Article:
Update, December 2018: Please note that the gastropub Kalaaliaraq is now closed.
Narwhal skin, a.k.a. mattak, shrimp, dried fish, Greenlandic beef and musk ox are a few of the specials you’ll see jotted on the chalkboard in Greenlandic at Kalaaliaraq, Nuuk’s new gastropub.
But don’t worry, you don’t have to understand Greenlandic to experience new Greenlandic gastronomy. Luckily, our senses are universal, and they are all you need to taste your way through the food culture of Greenland.
“Local food, local food, local food”
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Kalaaliaraq, meaning ‘a little Greenlander’, has also been the name of the fish market in Nuuk since forever, and now this restaurant has the same name.
“Kalaaliaraq is a place where you buy local food, but here we have done it in a bar where we serve it as it is, but we, of course, cook it. That’s the difference between the fish market Kalaaliaraq downtown and Kalaaliaraq here.” said Hegelund.
The mastermind behind this restaurant is 31 year old master chef, Inunnguaq Hegelund, a Paamiut-born revolutionary with several awards to his name. Hegelund dreams of taking Greenlanders back to their culinary roots, and welcomes tourists to try his dishes, which exhibit both Greenlandic traditions and Greenlandic fusions.
“In my head, I don’t understand why I should use fish from the other side of the world while we have some of the most beautiful fish and shellfish in the world up here.”
The Kalaaliaraq experience is not just about the food – it’s also an ideology. Hegelund’s ultimate dream is to develop local food, and for Greenland to become more self-sufficient regarding food and vegetables.
“It’s a revolution for me and for the chefs I have. They are all young and they have the strength to show that, maybe we are not so many chefs up here, but we want to show the power of using the local food.”
Hegelund and his team are working on promoting Kalaaliaraq and developing it as an inspiration for other restaurants in Greenland.
Watch the Youtube video about the restaurant Kalaaliaraq here:
The food in Kalaaliaraq finds its origin in the land and sea all over Greenland, but mostly from the villages – from dried fish from the village of Oqaattut in North Greenland all the way to Greenlandic beef and lamb from South Greenland. Hegelund works closely with hunters and fishermen, who provide meat from musk ox, reindeer, whale, seal and seabirds, not to mention several kinds of fish.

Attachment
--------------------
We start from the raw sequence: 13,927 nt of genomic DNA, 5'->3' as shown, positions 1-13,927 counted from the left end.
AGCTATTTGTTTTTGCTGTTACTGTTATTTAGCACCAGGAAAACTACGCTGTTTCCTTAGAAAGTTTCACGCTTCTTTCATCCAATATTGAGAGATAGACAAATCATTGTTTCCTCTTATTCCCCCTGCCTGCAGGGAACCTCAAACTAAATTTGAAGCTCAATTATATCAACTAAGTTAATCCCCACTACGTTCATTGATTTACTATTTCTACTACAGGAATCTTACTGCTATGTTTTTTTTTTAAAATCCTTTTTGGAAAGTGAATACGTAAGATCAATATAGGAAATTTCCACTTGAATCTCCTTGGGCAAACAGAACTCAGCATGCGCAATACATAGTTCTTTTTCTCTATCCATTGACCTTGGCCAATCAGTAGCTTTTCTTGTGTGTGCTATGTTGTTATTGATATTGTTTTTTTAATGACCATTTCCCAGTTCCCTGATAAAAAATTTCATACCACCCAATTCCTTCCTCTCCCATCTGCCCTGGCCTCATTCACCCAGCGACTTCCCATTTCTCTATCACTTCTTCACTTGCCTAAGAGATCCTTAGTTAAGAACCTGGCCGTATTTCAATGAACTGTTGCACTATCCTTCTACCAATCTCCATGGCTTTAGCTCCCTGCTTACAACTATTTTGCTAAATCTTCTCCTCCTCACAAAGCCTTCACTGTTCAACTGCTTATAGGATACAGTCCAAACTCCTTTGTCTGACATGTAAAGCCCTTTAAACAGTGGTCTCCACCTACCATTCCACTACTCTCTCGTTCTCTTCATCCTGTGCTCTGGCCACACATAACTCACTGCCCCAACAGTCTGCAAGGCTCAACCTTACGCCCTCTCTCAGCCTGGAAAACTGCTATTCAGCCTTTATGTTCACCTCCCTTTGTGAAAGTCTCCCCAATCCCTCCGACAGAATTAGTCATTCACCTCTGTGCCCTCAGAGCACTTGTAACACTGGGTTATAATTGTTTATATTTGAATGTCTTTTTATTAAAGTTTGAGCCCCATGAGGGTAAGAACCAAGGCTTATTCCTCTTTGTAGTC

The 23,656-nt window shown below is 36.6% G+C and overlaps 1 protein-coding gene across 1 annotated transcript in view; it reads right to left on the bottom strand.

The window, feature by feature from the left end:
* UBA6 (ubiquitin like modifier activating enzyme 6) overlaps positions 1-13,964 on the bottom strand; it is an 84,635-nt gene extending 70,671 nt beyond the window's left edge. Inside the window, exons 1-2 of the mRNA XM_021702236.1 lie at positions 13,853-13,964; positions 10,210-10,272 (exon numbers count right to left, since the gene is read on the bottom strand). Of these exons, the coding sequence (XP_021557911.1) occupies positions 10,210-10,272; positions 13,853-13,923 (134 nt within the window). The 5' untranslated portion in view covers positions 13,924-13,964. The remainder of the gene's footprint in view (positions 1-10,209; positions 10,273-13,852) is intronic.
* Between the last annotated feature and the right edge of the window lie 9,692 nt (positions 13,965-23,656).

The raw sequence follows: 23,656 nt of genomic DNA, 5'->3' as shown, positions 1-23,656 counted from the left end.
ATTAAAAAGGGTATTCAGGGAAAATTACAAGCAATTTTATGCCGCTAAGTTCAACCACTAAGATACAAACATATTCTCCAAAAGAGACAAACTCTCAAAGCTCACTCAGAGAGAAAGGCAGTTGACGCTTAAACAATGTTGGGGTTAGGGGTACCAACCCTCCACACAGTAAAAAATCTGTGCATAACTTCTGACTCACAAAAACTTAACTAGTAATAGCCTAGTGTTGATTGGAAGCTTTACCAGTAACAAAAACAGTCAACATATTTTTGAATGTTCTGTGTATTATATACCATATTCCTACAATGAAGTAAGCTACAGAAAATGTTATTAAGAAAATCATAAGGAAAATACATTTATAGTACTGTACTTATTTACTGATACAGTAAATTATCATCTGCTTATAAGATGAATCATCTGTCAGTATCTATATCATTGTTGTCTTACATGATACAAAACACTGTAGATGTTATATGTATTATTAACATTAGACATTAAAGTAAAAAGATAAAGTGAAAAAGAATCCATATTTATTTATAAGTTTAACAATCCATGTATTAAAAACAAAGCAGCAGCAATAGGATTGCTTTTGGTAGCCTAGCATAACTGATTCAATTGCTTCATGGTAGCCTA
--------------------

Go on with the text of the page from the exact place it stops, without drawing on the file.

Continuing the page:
Securing the supply was not easy at the start, as Greenland, geographically, is a huge country. “The biggest struggle is to get the food, because of the infrastructure. Not so much a struggle, but a challenge I need to overcome” said Hegelund. And looking at the menu, you can surely see that Inunnguaq overcame that challenge.
In terms of the global location of Greenland, being way up north and relatively isolated, it makes sense to eat locally for sustainability reasons, both socially and environmentally. Not to mention, the food is wild, organic and self-caught – the animals have been living freely, in contrast to the mass-production that takes place elsewhere.
“My biggest goal is to make my mark on Greenland becoming more self sufficient, and we need to work really hard on that. And we have started, we really need to do some more.”
Hegelund describes Kalaaliaraq as a kind of high-end street kitchen. Kalaaliaraq is located in the heart of Nuuk, in the same building as the micro-brewery of Godthåb Brewhouse. Here, you can choose up to 5 different beers from the brewery.
It is a sit-down, casual and not too pricey restaurant, low-lit and atmospheric. You will hear Greenlandic oldies but goodies as the soundtrack to your experience. The waiters are committed and service-minded, explaining to you the details of today’s menu, which, incidentally, changes on a daily basis. You can order your food before you sit down. The chefs put the finishing touches to the food on the bar. Starters cost about 85 DKK, and main courses are about 125 DKK.
Kalaaliaraq is a restaurant at noon for lunchtime opening and again in the evening for dinnertime. The restaurant then turns to its origin, Takuss, a Greenlandic pub where you can enjoy live bands playing Greenlandic classics.
Kalaaliaraq opened at the beginning of 2018 as a pop up restaurant, and was originally intended to be open for two months and then shut down. Nuuk, the capital of Greenland, with its population of 17,000, embraced the Greenland-themed restaurant – its local ingredients, prepared and served in both traditional and modern ways, were obviously in high demand. The restaurant scene in Nuuk consists of everything from steakhouses to cuisines from Thailand, the Philippines and Italy. Kalaaliaraq’s popularity meant that the restaurant recently opened again, and this time permanently.
Hegelund wants Kalaaliaraq to be a statement to the world, showing that it’s possible to use local Greenlandic food. Finally, here’s a closing remark from Hegelund to you, for reading the whole article. “Let’s eat Greenlandic food when we are in Greenland, and Spanish food when we are in Spain.”
The Greenlandic food culture is closely linked to the Greenlandic feeling of identity. If you want to feel like a genuine Greenlander eat like the locals!
This will give you a unique insight into a food culture that has traditionally been dependent on what can be caught in the wild. There are as many ways to eat Kalaalimernit as there are people, but here is a guide that will help you through some of the Greenlandic delicacies that you are likely to come across during your trip.